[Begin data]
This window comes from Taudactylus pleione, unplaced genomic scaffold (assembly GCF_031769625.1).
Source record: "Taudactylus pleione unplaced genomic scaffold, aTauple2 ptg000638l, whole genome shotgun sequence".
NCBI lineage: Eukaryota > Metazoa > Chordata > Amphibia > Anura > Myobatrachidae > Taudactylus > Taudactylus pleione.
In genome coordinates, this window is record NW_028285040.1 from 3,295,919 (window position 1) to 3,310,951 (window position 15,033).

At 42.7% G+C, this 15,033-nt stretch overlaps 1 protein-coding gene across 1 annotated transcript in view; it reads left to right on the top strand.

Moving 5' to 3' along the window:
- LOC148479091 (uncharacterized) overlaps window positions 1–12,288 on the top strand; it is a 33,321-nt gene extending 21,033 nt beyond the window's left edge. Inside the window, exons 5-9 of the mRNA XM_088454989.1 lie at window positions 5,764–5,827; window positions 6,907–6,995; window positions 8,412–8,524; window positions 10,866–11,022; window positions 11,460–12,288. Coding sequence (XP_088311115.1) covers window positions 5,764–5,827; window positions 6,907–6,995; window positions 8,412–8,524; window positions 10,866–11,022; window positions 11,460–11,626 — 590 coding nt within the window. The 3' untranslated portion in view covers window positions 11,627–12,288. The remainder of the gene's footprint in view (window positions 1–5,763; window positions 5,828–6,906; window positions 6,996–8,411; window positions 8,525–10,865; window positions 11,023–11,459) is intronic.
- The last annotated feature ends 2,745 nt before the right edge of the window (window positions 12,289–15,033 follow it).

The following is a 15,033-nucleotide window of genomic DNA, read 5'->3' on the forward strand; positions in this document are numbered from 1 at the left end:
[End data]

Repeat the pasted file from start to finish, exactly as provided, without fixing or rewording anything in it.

This window comes from Taudactylus pleione, unplaced genomic scaffold (assembly GCF_031769625.1).
Source record: "Taudactylus pleione unplaced genomic scaffold, aTauple2 ptg000638l, whole genome shotgun sequence".
NCBI lineage: Eukaryota > Metazoa > Chordata > Amphibia > Anura > Myobatrachidae > Taudactylus > Taudactylus pleione.
In genome coordinates, this window is record NW_028285040.1 from 3,295,919 (window position 1) to 3,310,951 (window position 15,033).

At 42.7% G+C, this 15,033-nt stretch overlaps 1 protein-coding gene across 1 annotated transcript in view; it reads left to right on the top strand.

Moving 5' to 3' along the window:
- LOC148479091 (uncharacterized) overlaps window positions 1–12,288 on the top strand; it is a 33,321-nt gene extending 21,033 nt beyond the window's left edge. Inside the window, exons 5-9 of the mRNA XM_088454989.1 lie at window positions 5,764–5,827; window positions 6,907–6,995; window positions 8,412–8,524; window positions 10,866–11,022; window positions 11,460–12,288. Coding sequence (XP_088311115.1) covers window positions 5,764–5,827; window positions 6,907–6,995; window positions 8,412–8,524; window positions 10,866–11,022; window positions 11,460–11,626 — 590 coding nt within the window. The 3' untranslated portion in view covers window positions 11,627–12,288. The remainder of the gene's footprint in view (window positions 1–5,763; window positions 5,828–6,906; window positions 6,996–8,411; window positions 8,525–10,865; window positions 11,023–11,459) is intronic.
- The last annotated feature ends 2,745 nt before the right edge of the window (window positions 12,289–15,033 follow it).

The following is a 15,033-nucleotide window of genomic DNA, read 5'->3' on the forward strand; positions in this document are numbered from 1 at the left end: